I claim that I’ve been married to the same woman for two decades, but that is blatantly not true. The wife I married was monogamous; we evolved into polyamory. The wife I married was secretive; she’s blossomed into being more open. The wife I married was pagan; she’s since drifted back to the Church.

Heck, the wife I married thought The Simpsons was a little too edgy at times; thanks to my influence, she now regularly quotes The League of Gentlemen, the blackest Cthulhu-meets-soap-opera comedy ever.

I’m not the same person, either. Hardly anyone is, over that amount of time. (Heck, the man she married chewed his nails ragged, wore no hat, and only wore black jeans and a black T-shirt because he didn’t care about his wardrobe; now I am emblazoned in Hawaiian shirts and pretty pretty princess nails.) We pick up new preferences, discard old ones, learn new lessons, discard old habits.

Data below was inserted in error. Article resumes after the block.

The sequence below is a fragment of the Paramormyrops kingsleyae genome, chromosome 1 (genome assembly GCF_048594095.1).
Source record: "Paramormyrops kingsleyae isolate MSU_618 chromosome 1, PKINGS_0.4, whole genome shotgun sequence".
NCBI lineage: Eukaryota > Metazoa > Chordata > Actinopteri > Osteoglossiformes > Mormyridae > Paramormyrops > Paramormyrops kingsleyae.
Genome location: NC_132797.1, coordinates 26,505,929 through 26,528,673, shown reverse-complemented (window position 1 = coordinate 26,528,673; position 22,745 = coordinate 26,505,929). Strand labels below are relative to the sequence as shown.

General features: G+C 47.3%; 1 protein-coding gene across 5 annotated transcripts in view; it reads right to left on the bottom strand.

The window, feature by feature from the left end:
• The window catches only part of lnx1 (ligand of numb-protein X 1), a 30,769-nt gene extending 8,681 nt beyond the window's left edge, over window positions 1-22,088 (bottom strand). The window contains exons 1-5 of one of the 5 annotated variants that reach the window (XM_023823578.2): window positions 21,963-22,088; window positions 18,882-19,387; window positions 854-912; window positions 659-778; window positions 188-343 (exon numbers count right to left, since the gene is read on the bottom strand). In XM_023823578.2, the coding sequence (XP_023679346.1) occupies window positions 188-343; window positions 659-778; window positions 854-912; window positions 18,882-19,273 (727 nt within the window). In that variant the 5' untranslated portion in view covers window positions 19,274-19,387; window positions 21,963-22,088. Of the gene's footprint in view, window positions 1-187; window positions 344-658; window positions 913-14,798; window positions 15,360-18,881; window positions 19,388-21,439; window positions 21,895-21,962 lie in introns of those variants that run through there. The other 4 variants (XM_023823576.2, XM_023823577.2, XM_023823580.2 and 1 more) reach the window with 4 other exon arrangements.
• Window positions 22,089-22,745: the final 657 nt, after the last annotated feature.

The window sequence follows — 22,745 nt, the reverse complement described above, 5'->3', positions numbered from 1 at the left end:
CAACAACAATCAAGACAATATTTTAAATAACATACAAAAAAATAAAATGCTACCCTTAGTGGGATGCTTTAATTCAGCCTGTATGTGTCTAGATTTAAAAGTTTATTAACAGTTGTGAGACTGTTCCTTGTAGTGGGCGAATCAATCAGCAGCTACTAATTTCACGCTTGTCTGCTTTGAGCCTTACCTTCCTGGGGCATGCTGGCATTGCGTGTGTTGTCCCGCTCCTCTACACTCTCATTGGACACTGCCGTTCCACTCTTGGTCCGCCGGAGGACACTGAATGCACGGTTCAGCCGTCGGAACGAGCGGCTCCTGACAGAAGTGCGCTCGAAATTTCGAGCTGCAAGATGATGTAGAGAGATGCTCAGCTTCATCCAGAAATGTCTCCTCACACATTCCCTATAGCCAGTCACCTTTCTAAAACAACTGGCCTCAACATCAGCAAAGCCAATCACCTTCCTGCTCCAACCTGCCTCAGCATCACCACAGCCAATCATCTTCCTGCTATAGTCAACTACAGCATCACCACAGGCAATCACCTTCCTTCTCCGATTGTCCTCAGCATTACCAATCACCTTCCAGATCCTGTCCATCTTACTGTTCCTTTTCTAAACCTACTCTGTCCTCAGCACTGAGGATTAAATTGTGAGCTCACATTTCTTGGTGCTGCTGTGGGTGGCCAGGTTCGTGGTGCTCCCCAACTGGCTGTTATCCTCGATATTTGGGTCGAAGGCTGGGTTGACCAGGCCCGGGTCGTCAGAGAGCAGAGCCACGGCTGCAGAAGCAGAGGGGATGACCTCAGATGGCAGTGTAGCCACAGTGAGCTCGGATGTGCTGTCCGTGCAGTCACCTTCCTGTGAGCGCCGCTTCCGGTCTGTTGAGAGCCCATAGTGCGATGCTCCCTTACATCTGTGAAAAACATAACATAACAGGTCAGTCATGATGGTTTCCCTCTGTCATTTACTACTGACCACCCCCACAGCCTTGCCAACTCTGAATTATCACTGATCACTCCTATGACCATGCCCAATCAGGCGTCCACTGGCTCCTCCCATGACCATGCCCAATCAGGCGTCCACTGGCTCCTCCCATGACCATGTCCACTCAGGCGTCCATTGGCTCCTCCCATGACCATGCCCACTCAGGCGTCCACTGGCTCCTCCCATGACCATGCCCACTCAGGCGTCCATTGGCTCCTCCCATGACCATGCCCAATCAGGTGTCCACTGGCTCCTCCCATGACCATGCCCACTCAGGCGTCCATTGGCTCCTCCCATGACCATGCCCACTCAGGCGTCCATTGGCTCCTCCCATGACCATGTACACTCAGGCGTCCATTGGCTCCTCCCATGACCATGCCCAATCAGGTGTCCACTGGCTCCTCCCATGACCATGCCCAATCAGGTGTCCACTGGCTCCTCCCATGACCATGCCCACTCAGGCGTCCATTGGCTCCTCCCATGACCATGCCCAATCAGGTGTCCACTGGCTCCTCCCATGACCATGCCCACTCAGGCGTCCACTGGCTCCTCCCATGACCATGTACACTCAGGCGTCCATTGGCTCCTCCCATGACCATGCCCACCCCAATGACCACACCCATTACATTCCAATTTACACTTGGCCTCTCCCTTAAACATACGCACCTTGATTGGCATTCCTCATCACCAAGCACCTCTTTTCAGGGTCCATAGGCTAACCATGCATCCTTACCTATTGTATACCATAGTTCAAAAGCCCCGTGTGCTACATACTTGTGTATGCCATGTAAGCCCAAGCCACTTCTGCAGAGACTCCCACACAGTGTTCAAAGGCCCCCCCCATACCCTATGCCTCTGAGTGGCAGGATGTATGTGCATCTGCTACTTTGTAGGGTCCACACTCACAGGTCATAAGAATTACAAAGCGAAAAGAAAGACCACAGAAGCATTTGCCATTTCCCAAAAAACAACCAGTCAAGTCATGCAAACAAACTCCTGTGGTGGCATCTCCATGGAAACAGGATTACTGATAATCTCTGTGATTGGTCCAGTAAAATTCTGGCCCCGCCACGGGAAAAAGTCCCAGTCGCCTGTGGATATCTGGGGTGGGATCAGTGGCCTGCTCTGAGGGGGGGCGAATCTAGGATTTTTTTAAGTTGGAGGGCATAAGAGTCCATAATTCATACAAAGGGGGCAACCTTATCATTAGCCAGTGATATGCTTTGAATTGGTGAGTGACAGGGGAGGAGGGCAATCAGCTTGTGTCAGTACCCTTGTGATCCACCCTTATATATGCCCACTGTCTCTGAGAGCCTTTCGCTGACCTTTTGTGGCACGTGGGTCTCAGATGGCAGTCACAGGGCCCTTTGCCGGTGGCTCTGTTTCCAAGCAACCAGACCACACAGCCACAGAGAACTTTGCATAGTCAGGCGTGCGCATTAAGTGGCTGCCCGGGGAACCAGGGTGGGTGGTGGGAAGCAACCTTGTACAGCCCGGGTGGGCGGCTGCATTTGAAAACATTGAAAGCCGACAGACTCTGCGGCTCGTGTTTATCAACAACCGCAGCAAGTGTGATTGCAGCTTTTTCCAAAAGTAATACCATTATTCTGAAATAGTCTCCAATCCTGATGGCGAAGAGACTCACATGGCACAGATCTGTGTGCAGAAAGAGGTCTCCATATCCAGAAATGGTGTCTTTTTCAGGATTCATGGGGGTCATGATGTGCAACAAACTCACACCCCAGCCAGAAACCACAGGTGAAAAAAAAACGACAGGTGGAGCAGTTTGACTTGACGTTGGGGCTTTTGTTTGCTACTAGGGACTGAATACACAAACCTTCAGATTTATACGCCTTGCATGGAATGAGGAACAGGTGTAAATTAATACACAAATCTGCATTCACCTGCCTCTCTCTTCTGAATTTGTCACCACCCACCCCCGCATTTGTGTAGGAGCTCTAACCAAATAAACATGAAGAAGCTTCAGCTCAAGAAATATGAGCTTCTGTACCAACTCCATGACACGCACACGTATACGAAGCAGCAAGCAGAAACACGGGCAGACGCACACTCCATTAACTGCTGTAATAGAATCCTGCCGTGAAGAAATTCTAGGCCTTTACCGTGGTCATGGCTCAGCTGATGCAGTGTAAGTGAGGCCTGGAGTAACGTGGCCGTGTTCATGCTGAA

And one of the most frequent causes of breakups in the long term is people drifting apart.

One of the reasons I think my marriage has lasted all this time is that my wife and I are constantly checking in with each other, seeing who we are right now and adjusting to be in love with that person.

And the most valuable portions of that work come from poking our noses into things we’re not all that interested in. My wife listens to me blather about videogame design, I listen to her squee about quilting. We sit down and pay attention when the other one is griping – or cheering – about their job, even though we’re both in highly technical fields and only understand about half of what the other is talking about.